Who will Elizabeth Warren endorse?

Three top Illinois Warren backers — Rep. Jan Schakowsky, D-Ill., state Treasurer Mike Frerichs and ex-state Rep. Dan Biss — are weighing their options for now.

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Sen. Elizabeth Warren (D-MA) Announces She’s Dropping Out Of Presidential Campaign

Sen. Elizabeth Warren (D-Ma.) announces Thursday she’s dropping out of the presidential campaign.

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The most sought after endorsement right now is Elizabeth Warren’s, who folded her Democratic presidential bid Thursday not making a choice between Bernie Sanders and Joe Biden, leaving Illinois supporters — who are already early voting — no guidance for now.

Warren’s backers do not automatically flow into one camp or the other — this one is more complex. Warren has enormous leverage and can bring her supporters with her when she decides. First she — and they — will need to see if Sanders or Biden will be advancing any of her big ideas.

When ex-South Bend Mayor Peter Buttigieg, Sen. Amy Klobuchar, D-Minn., and former New York Mayor Michael Bloomberg ended their campaigns, their moderate views made it easy — even obvious — for them to swiftly endorse Biden.

Three top Illinois Warren backers — Rep. Jan Schakowsky, D-Ill., state Treasurer Mike Frerichs and former state Rep. Dan Biss — are weighing their options for now.

Warren appealed to the progressive space in the Democratic party also occupied by Sanders followers. During much of the campaign they had an informal peace pact.

The bad blood developed after Warren alleged Sanders told her a woman could not win the presidency. Sanders said he was falsely accused. She used it in the last debate before the Iowa caucuses.

Frerichs was Warren’s earliest public supporter in the state, endorsing her last July. Going forward, “Today I’m not doing anything in terms of other endorsements. I think she set an example that you could advocate passionately for progressive ideas without being divisive. And I think it is important that at the end of the day we unify behind a candidate that can defeat Donald Trump.”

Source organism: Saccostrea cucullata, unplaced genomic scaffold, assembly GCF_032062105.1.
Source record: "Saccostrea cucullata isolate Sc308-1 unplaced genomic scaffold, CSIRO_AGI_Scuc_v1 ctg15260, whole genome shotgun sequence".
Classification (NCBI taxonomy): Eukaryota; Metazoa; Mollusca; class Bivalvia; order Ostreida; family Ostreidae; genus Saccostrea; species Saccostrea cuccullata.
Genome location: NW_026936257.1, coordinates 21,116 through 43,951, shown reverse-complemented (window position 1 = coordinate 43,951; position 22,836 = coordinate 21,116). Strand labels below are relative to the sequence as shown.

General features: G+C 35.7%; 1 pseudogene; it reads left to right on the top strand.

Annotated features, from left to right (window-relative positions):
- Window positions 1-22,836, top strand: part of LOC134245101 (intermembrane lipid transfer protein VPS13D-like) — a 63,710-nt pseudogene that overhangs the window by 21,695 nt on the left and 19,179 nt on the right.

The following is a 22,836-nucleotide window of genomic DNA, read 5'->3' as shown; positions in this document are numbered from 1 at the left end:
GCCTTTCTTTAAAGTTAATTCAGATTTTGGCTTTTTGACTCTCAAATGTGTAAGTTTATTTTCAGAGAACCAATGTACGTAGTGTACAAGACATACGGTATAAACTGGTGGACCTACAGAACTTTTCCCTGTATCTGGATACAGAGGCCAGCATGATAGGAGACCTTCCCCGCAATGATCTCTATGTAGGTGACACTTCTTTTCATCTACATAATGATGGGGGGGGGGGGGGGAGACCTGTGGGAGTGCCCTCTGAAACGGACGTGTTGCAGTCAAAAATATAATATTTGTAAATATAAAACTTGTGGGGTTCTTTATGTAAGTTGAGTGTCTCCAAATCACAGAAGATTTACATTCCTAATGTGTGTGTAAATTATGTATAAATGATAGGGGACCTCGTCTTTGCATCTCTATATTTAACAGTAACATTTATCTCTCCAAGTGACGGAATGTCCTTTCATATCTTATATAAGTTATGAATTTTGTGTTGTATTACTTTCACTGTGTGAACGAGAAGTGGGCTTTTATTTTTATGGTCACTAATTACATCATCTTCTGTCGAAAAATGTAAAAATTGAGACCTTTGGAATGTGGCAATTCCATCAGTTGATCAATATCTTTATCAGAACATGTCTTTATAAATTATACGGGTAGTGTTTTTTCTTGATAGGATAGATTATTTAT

As for deciding between Sanders, the Vermont Independent — who is not a member of the Democratic Party — and Biden, the former vice president, Frerichs said, “I will listen to what Sen. Warren has to say, but I will listen to friends, allies, supporters here in Illinois before I make a decision.”

Biss, who ran for governor in the 2018 Democratic primary, endorsed Warren last August. On Thursday he told me, “I think she has considered every decision she has made in her political career carefully to how she can best advance the political agenda she is committed to.”

Biss early voted on Tuesday for Warren. “It felt great. And that’s that.” Whether he might endorse another candidate, he said, “I haven’t given much thought to that yet.”

Schakowsky is “still weighing her decision,” her political director, Ben Head, told me.


An issue for Democratic voters is whether Sanders — a democratic socialist — at the top of the ticket will make it harder for swing district congressional candidates to survive. Sanders may also prove an obstacle to Democrats picking up four seats to flip the Senate — with only three needed if the president is a Democrat.

The Sanders argument is that he — being a movement candidate — has the ability to bring out more Democratic voters so not to worry.

So far, Sen. Dick Durbin, D-Ill., has not endorsed. He is up for reelection in 2020 and faces no strong primary or general election competition. My analysis here is Durbin — if he does not endorse — preserves his ability to unify the factions after the Democrats pick their nominee.

Freshman Rep. Sean Casten, D-Ill. —  who flipped a Republican district in 2018 (OK, one Hillary Clinton won in 2016 ) came out for Biden on Thursday. He said in a statement, “As a freshman member I am keenly aware of the power of strong, diverse coalitions. For that reason, I am proud to announce my support for Joe Biden. Joe has the empathy and the heart to unite our party, our country — and he has experience and the tenacity to get it done.”

The other vulnerable freshman, Rep. Lauren Underwood, D-Ill., — in a district Trump won in 2016 — so far is staying out of presidential politics.


Former second lady Jill Biden hits Glencoe and Chicago on Friday. She headlines a fundraiser in the northern suburb for her husband in the morning and then heads over to Rosemont to speak to the Illinois Education Association Representative Assembly. Biden is in Chicago on March 13 for a fundraiser and possible other activities.

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